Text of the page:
Report: Tubing company at fault in girl's drowning

The Gwinnett County company that rented tubing equipment to a 9-year-old girl and her family failed to warn the group of the Buford Dam's pending release or what to do in case of an emergency, according to a federal report released this week. Allsouth Tubing could face criminal charges in the girl's death.

Before Anna Van Horn and others in her group ever embarked on the ill-fated excursion June 3, Allsouth Tubing should have reviewed the dangers, as required by federal law that governs the Chattahoochee River National Recreation Area, the U.S. National Parks Service report states.

Within minutes of entering the Chattahoochee River with two adults and three siblings, Van Horn, of Peachtree City, drowned after being swept downstream by the river's currents. She was still wearing her life jacket when she was pulled lifeless from the water about two hours later.

The group was "unaware of the scheduled water release that was to occur at 2:55 p.m. approximately 2.5 miles upstream," the report states. Van Horn's group entered the water around 3 p.m., investigators said. A witness called 911 at 3:32 p.m. to report the girl being swept away.

Firefighters from Gwinnett and Forsyth counties assisted with the rescue and pulled Van Horn from the water around 5:45 p.m. She was transported to Northside Forsyth Hospital, where she died.

Allsouth Tubing, also known as $10 River Tubing, has locations in Duluth and Sugar Hill, where the Van Horn group rented tubes. A recording at the tubing company's Sugar Hill office said the business has been closed. No one answered the phone at the Duluth office.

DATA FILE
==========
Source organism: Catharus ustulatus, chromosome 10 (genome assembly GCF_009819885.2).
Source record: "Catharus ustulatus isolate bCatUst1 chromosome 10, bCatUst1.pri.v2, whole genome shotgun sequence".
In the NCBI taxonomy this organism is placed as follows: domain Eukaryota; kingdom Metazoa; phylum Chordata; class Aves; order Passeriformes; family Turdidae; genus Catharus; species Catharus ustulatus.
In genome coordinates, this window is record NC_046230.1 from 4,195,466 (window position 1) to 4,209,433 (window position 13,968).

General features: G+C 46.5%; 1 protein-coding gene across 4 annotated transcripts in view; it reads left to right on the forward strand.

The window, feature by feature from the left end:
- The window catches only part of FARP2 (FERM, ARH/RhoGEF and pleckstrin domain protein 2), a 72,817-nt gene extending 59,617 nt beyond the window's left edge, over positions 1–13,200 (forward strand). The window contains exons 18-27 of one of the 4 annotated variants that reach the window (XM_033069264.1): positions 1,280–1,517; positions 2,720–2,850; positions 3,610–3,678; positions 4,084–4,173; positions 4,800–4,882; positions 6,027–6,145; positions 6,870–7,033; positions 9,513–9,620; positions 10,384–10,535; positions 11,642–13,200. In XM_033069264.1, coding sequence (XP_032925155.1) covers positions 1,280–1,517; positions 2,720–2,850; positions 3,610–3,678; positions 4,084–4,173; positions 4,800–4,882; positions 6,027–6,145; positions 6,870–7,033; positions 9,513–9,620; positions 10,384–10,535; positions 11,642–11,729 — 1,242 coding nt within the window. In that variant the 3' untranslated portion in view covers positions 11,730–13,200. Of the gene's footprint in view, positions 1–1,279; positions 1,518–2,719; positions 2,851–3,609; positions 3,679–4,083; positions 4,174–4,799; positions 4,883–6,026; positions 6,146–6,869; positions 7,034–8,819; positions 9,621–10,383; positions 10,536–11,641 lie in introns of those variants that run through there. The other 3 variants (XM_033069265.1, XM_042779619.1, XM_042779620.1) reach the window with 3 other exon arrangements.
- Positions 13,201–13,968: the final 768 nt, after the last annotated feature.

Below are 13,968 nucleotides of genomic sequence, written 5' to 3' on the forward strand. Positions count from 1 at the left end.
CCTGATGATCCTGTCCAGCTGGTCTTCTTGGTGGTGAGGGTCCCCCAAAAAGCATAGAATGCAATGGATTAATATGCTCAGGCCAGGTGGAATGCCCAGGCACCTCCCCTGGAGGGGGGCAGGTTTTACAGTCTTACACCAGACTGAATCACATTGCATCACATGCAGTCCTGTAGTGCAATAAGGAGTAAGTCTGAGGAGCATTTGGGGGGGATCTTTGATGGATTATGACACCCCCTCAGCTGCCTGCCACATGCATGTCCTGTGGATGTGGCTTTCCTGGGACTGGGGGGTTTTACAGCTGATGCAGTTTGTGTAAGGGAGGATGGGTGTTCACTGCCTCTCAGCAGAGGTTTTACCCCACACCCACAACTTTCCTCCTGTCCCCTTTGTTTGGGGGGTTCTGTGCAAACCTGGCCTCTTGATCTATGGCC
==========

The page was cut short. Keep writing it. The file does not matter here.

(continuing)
The park service interviewed numerous witnesses in its investigation of the incident before revoking the permit for Allsouth, Nancy Walther, spokeswoman for the National Park Service, told the AJC. The company was forced to close both locations, but recently re-applied and was granted a permit to re-open the Duluth location after being instructed to better educate customers on safety concerns, Walther said.

The federal report has now been sent to the U.S. Attorney's Office, where prosecutors will determine if criminal charges are warranted, Walthers said.

"We're continuing to try to seek the truth," Fred Beloin, the attorney for the Van Horn family, told the AJC. "We wish that the people at the tubing company were responsive and would come out and state what happened."

The Buford Dam releases water daily because the dam produces hydo-electric power for surrounding counties, Chris Lovelady, assistant operations manager at the lake, told the AJC.

The U.S. Army Corps of Engineers schedules water releases based on a variety of factors, Lovelady said. Communities need more power in the hotter parts of the day, making the afternoon a popular time for water releases, he said. Plus, most areas of metro Atlanta, as well as other communities, depend on the water.

Warning systems are in place to make river revelers aware of the dam's releases. In addition to sign, sirens sound when the dam releases. Further down the river, there are two options for those wanting to stay safe. Those in the area can tune in to radio station AM1610 or call 770-945-1466 to hear a message, recorded daily, explaining the day's dam release schedule.